was held in Paris from April to October 1925. It was designed by the French government to highlight the new style moderne of architecture, interior decoration, furniture, glass, jewelry and other decorative arts in Europe and throughout the world.
Germany was barred from participating because of its role in World War I, but Austria and Hungary were invited, as was the new Soviet Union, though it was not yet officially recognized by France. Many countries had exhibits of furniture and decoration within the Grand Palais, and also built pavilions to illustrate new ideas in architecture. Britain, Italy, Spain, Belgium and the Netherlands all had substantial pavilions, as did the Scandinavian countries, Poland, and Czechoslovakia. Japan had an important pavilion, while China had only a modest representation. The United States, not entirely understanding the purpose of the exhibit, chose not to participate.
Austria was a major participant, thanks to the work of Josef Hoffmann, who designed the Austrian pavilion next to the Seine. The complex included a terrace by the Seine, a tower, a cubic glass and iron exhibit hall by Peter Behrens, and a brightly decorated cafe. The pavilion contained works of sculpture by the modernists Anton Hanak and Eugen Steinhof.
Although the exhibition promised to showcase the modern and industrial arts, it instead highlighted just how much the French still favoured opulence and decoration. lnstead, it was the Russians and a young, Swiss-born architect named Le Corbusier who showed the public the inspiring new designs the organizers had promised.
The Russian designer Konstantin Melnikov's Soviet Pavilion was a striking design in the Constructivist style, while Le Corbusier's Pavillon de l'Esprit Nouveauwas a stark exercise in rational geometry.
Perhaps most shocking to the public was the sparse interior of Le Corbusier's pavilion, which looked like a prison cell compared to the lavish pavilions designed by designers such as Emile-Jacques Ruhlmann. With his high-profile pavilion design, Le Corbusier laid down a challenge to the French, and slowly some designers started to respond.
By 1929, a group of French architects and designers had come together to fight the rising tide of Art Deco. Calling themselves the Union des Artistes Modemes (Union of Modem Anises, or UAM), they counted Eileen Gray, Charlotte Perriand, Jean Puiforcat, and Jan and Joel Martel among them. Their first president was Robert Mallet-Stevens an architect whose heavily geometric buildings led to the group's style being dubbed "the great nudity". Although the influence of the Bauhaus was clear, the UAM kept a careful distance from activities in Germany. In the wake of World War I there was bad blood between the neighbours, so no matter how much they admired the works -of Marcel Breuer, Walter Gropius, and Mies van der Rohe UAM members did not admit as much.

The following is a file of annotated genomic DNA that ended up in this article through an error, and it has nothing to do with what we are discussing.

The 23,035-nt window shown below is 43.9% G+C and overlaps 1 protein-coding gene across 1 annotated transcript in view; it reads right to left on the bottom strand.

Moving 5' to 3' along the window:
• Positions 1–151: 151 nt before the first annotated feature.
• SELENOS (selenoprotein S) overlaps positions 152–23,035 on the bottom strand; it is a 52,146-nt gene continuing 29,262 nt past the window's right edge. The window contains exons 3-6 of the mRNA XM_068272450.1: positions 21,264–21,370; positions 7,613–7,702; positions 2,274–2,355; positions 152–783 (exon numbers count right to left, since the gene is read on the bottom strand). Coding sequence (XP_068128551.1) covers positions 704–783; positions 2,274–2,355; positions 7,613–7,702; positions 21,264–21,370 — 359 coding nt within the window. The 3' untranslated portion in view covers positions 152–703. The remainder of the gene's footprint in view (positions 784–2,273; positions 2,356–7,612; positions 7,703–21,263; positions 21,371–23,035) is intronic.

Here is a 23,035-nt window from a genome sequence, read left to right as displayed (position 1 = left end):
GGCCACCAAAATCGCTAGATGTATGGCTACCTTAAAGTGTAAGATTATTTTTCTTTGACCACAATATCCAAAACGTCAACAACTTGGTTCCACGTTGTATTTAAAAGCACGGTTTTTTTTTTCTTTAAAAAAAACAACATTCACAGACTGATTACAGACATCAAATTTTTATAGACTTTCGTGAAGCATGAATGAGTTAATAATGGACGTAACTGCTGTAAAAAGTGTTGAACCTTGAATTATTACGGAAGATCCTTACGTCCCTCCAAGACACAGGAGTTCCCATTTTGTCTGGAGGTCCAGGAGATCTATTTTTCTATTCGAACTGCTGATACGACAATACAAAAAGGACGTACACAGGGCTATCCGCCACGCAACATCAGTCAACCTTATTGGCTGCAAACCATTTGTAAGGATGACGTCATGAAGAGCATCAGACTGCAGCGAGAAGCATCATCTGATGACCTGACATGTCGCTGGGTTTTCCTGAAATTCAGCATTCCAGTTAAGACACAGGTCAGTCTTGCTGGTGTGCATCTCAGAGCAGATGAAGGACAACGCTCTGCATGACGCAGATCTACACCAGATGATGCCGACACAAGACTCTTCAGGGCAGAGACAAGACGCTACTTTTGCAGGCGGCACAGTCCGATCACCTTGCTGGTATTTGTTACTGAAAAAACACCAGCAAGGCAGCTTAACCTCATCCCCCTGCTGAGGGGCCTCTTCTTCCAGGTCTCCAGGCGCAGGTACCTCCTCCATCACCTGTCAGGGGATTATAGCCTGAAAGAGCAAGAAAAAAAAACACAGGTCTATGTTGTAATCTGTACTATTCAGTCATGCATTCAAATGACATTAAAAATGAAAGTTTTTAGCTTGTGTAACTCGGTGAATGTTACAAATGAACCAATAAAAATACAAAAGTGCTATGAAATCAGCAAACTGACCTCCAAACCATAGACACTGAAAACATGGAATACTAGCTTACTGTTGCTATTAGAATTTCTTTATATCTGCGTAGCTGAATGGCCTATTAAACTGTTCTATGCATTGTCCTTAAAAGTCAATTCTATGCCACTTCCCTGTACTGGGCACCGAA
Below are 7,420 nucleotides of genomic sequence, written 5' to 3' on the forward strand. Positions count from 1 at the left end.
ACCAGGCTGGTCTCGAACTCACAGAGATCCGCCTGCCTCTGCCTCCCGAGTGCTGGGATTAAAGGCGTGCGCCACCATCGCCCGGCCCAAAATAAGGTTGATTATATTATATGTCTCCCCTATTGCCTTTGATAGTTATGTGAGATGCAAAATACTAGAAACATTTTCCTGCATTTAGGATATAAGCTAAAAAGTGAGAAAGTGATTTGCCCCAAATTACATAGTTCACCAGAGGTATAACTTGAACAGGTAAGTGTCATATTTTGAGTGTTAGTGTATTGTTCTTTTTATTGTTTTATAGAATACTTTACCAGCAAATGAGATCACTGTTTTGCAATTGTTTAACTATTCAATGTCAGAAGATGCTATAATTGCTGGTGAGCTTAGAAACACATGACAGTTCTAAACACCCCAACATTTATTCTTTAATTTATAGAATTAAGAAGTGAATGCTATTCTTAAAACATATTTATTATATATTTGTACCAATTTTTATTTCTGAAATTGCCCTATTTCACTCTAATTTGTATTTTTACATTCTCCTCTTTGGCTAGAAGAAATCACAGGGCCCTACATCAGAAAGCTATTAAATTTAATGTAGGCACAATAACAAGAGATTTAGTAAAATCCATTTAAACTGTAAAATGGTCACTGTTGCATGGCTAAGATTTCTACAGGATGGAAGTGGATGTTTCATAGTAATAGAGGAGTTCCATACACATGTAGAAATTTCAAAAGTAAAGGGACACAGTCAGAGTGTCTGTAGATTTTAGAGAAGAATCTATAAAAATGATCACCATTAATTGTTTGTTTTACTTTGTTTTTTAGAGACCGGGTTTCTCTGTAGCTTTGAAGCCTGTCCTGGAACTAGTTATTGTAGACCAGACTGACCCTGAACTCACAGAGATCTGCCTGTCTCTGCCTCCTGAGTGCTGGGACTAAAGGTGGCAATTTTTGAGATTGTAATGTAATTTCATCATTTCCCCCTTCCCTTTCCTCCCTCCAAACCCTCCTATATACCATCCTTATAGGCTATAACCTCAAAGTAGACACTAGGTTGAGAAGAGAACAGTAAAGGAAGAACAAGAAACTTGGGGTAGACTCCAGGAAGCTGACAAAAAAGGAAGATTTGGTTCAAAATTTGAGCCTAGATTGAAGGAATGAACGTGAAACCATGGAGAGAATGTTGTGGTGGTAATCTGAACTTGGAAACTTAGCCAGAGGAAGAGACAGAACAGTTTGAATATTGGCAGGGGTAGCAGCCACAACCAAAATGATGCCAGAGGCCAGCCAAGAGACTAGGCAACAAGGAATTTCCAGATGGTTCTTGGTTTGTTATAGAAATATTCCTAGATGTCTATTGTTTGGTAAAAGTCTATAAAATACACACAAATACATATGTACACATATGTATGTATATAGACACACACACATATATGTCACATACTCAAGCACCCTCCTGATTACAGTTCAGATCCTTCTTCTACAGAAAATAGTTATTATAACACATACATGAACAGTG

There were, at any rate, considerable discrepancies between the Modern styles in Germany and France. Although the French embraced materials such as tubular steel and plate glass, they used them with greater grace and elegance than the Germans, who preferred to keep their designs unerringly concise. The second UAM president, Rene Herbst, was among the first in France experiment with tubular steel. A keen advocate of low-cost mass production, which he said would "provide a healthy home for every family", he was also active at the affluent end of the market, designing, in 1930, a Paris apartment for the Prince Aga Khan.
A close friend of Herbst, and a member of UAM, was the architect and designer Pierre Chareau. lt was Chareau who designed an icon of the Modem era, the Maison de Verre. Built from glass bricks and exposed iron beams in 1928, the house caused a stir in Paris. lt was some time later that Chareau translated his bold approach into furniture design. After years of designing luxurious furniture, he eventually developed a leaner style. Chareau's desks of wood and bent-iron strips appeared almost mechanized.
This mechanical aesthetic, startling enough in the work of Chareau, was taken to even further extremes by Jean Prouve, who was younger than many UAM members. "In my opinion", Prouve once said, "furniture design requires the same procedure as any other building construction", which is perhaps why his designs appear so robust. Based in the small town of Nancy, the prolific Prouve took an energetic and fearless approach to furniture design. If French designers were accused of shying away from the raw vocabulary of industry in the early interwar years, Prouve's work was inarguable proof that their attitudes changed considerably.